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Nelson v. Tewalt

United States District Court, D. Idaho

December 9, 2019

GREGORY JOSEPH NELSON, Plaintiff,
v.
JOSH TEWALT; CHAD PAGE; AMANDA GENTRY; and ALBERTO RAMIREZ, Defendants.

          SUCCESSIVE REVIEW ORDER BY SCREENING JUDGE

          David C. Nye District Court Judge

         Plaintiff Gregory Joseph Nelson is a prisoner proceeding pro se in this civil rights action. The Court previously reviewed Plaintiff's first amended complaint pursuant to 28 U.S.C. § 1915A, determined that it failed to state a claim upon which relief could be granted, and allowed Plaintiff an additional opportunity to amend. See Initial Review Order, Dkt. 4.

         Plaintiff has now filed a Second Amended Complaint (“SAC”). See Dkt. 6. The SAC alleges that Defendants have violated his Eighth Amendment right to be free from cruel and unusual punishment by failing to protect him from attack by other inmates. Id. at 9-10.

         The Court retains its screening authority pursuant to 28 U.S.C. § 1915A(b). Having screened the SAC, the Court enters the following Order requiring Plaintiff to file a supplement showing why the SAC should not be dismissed as untimely.

         1. Screening Requirement

         As the Court explained in its Initial Review Order, the Court must dismiss a prisoner complaint-or any portion thereof-that states a frivolous or malicious claim, fails to state a claim upon which relief may be granted, or seeks monetary relief from a defendant who is immune from such relief. 28 U.S.C. § 1915A(b).

         2. Standards of Law

         A complaint must contain “a short and plain statement of the claim showing that the pleader is entitled to relief.” Fed.R.Civ.P. 8(a)(2). A complaint fails to state a claim for relief under Rule 8 if the factual assertions in the complaint, taken as true, are insufficient for the reviewing court plausibly “to draw the reasonable inference that the defendant is liable for the misconduct alleged.” Ashcroft v. Iqbal, 556 U.S. 662, 678 (2009). “[D]etailed factual allegations” are not required, but a plaintiff must offer “more than ... unadorned, the-defendant-unlawfully-harmed-me accusation[s].” Id. (internal quotation marks omitted). If the facts pleaded are “merely consistent with a defendant's liability, ” the complaint has not stated a claim for relief that is plausible on its face. Id. (internal quotation marks omitted).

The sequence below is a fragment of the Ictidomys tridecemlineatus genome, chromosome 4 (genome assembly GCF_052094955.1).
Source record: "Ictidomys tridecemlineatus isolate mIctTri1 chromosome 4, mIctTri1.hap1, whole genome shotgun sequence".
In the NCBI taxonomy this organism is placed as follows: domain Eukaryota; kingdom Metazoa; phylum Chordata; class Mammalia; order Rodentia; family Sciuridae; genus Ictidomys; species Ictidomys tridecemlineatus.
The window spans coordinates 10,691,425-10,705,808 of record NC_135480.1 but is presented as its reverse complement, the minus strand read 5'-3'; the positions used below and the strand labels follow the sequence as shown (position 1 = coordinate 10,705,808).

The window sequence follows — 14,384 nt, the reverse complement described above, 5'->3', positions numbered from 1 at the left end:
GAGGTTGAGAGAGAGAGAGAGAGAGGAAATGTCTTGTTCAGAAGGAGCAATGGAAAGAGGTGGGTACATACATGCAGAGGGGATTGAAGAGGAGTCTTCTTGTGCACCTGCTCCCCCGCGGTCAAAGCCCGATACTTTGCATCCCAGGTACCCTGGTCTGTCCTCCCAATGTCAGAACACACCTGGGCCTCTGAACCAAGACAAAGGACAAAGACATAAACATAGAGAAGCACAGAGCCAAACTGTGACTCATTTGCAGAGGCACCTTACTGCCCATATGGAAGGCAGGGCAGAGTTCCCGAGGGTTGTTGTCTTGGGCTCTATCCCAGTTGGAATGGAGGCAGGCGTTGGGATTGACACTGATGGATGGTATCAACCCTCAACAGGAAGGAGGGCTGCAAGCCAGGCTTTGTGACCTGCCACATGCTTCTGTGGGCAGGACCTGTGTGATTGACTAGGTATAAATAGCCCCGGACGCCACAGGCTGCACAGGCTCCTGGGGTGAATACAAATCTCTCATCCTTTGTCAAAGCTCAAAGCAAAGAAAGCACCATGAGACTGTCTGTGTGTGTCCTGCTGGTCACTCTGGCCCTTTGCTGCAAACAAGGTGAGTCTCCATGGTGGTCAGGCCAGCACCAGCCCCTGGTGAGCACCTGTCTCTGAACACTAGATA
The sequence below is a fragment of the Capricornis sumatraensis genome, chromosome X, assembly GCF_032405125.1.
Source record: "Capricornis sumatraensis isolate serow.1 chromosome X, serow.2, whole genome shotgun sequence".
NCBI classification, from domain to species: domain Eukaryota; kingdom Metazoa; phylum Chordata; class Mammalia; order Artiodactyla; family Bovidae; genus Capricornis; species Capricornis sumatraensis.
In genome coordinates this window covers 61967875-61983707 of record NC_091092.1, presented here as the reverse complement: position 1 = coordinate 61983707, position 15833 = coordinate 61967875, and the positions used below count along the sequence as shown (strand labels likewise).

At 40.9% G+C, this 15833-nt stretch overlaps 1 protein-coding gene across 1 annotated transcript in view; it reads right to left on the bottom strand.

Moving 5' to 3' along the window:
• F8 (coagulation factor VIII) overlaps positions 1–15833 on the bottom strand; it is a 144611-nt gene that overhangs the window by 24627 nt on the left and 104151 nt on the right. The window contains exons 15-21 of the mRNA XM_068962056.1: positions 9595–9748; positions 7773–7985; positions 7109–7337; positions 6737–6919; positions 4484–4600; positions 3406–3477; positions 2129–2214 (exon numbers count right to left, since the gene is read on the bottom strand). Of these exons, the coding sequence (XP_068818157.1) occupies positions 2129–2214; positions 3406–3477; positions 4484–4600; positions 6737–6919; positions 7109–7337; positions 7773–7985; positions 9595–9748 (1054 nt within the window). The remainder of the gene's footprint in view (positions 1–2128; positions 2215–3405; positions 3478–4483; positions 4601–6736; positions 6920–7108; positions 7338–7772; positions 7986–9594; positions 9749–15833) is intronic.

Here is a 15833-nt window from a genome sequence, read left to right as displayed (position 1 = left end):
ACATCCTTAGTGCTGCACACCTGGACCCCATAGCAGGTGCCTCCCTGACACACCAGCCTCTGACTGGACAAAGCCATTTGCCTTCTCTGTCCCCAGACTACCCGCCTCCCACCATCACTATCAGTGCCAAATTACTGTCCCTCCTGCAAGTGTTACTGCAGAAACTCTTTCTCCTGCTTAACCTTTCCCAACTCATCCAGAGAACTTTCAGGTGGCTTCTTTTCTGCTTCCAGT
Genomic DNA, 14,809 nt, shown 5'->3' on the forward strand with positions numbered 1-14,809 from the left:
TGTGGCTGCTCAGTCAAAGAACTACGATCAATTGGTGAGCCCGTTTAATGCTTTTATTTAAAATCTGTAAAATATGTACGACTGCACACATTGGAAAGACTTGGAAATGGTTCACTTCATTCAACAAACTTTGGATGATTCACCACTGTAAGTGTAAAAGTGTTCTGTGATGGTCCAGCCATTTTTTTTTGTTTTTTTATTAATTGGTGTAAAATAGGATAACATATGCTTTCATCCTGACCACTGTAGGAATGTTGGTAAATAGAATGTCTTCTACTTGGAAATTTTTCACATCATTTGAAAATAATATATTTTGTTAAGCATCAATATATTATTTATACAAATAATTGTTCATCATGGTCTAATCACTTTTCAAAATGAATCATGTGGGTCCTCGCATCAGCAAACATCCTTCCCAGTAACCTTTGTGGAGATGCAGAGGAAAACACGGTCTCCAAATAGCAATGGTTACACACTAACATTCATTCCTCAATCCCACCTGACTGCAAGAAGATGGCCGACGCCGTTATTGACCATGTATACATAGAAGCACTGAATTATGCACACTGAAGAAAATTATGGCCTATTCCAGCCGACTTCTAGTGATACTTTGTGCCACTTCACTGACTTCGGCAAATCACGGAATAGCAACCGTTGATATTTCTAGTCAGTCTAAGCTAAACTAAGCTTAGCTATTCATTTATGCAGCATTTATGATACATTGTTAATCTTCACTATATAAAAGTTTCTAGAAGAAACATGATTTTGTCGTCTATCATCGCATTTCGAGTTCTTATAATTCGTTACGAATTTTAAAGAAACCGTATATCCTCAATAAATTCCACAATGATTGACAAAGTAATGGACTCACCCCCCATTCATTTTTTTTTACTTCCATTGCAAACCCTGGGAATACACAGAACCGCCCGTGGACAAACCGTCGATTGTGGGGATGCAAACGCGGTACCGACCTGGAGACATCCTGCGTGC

Plaintiff brings his claims under 42 U.S.C. § 1983, the civil rights statute. To state a plausible civil rights claim, a plaintiff must allege a violation of rights protected by the Constitution or created by federal statute proximately caused by conduct of a person acting under color of state law. Crumpton v. Gates, 947 F.2d 1418, 1420 (9th Cir. 1991). To be liable under § 1983, “the defendant must possess a purposeful, a knowing, or possibly a reckless state of mind.” Kingsley v. Hendrickson, 135 S.Ct. 2466, 2472 (2015). Negligence is not actionable under § 1983, because a negligent act by a public official is not an abuse of governmental power but merely a “failure to measure up to the conduct of a reasonable person.” Daniels v. Williams, 474 U.S. 327, 332 (1986).

         The Eighth Amendment to the United States Constitution protects prisoners against cruel and unusual punishment. To state a claim under the Eighth Amendment, a plaintiff must show that he is (or was) “incarcerated under conditions posing a substantial risk of serious harm, ” or that he has been deprived of “the minimal civilized measure of life's necessities” as a result of Defendants' actions. Farmer v. Brennan, 511 U.S. 825, 834 (1994) (internal quotation marks omitted). An Eighth Amendment claim requires a plaintiff to satisfy “both an objective standard-that the deprivation was serious enough to constitute cruel and unusual punishment-and a subjective standard-deliberate indifference.” Snow v. McDaniel, 681 F.3d 978, 985 (9th Cir. 2012), overruled in part on other grounds by Peralta v. Dillard, 744 F.3d 1076 (9th Cir. 2014) (en banc).

         To rise to the level of an Eighth Amendment violation, the deprivation alleged must be objectively sufficiently harmful, Farmer, 511 U.S. at 834, or, in other words, sufficiently “grave” or “serious, ” Wilson v. Seiter, 501 U.S. 294, 298 (1991). As the United States Supreme Court has explained:

Not every governmental action affecting the interests or well-being of a prisoner is subject to Eighth Amendment scrutiny, however. After incarceration, only the unnecessary and wanton infliction of pain constitutes cruel and unusual punishment forbidden by the Eighth Amendment. To be cruel and unusual punishment, conduct that does not purport to be punishment at all must involve more than ordinary lack of due care for the prisoner's interests or safety.

Whitley v. Albers, 475 U.S. 312, 319 (1986) (internal quotation marks, citation, and alteration omitted).

         With respect to the subjective prong of an Eighth Amendment analysis, a defendant acts with deliberate indifference only if the defendant (1) was aware of the risk to the prisoner's health or safety, and (2) deliberately disregarded that risk. Farmer, 511 U.S. at 837. Prison officials who actually knew of a substantial risk will not be liable under § 1983 “if they responded reasonably to the risk, even if the harm ultimately was not averted.” Id. at 844. Mere ...


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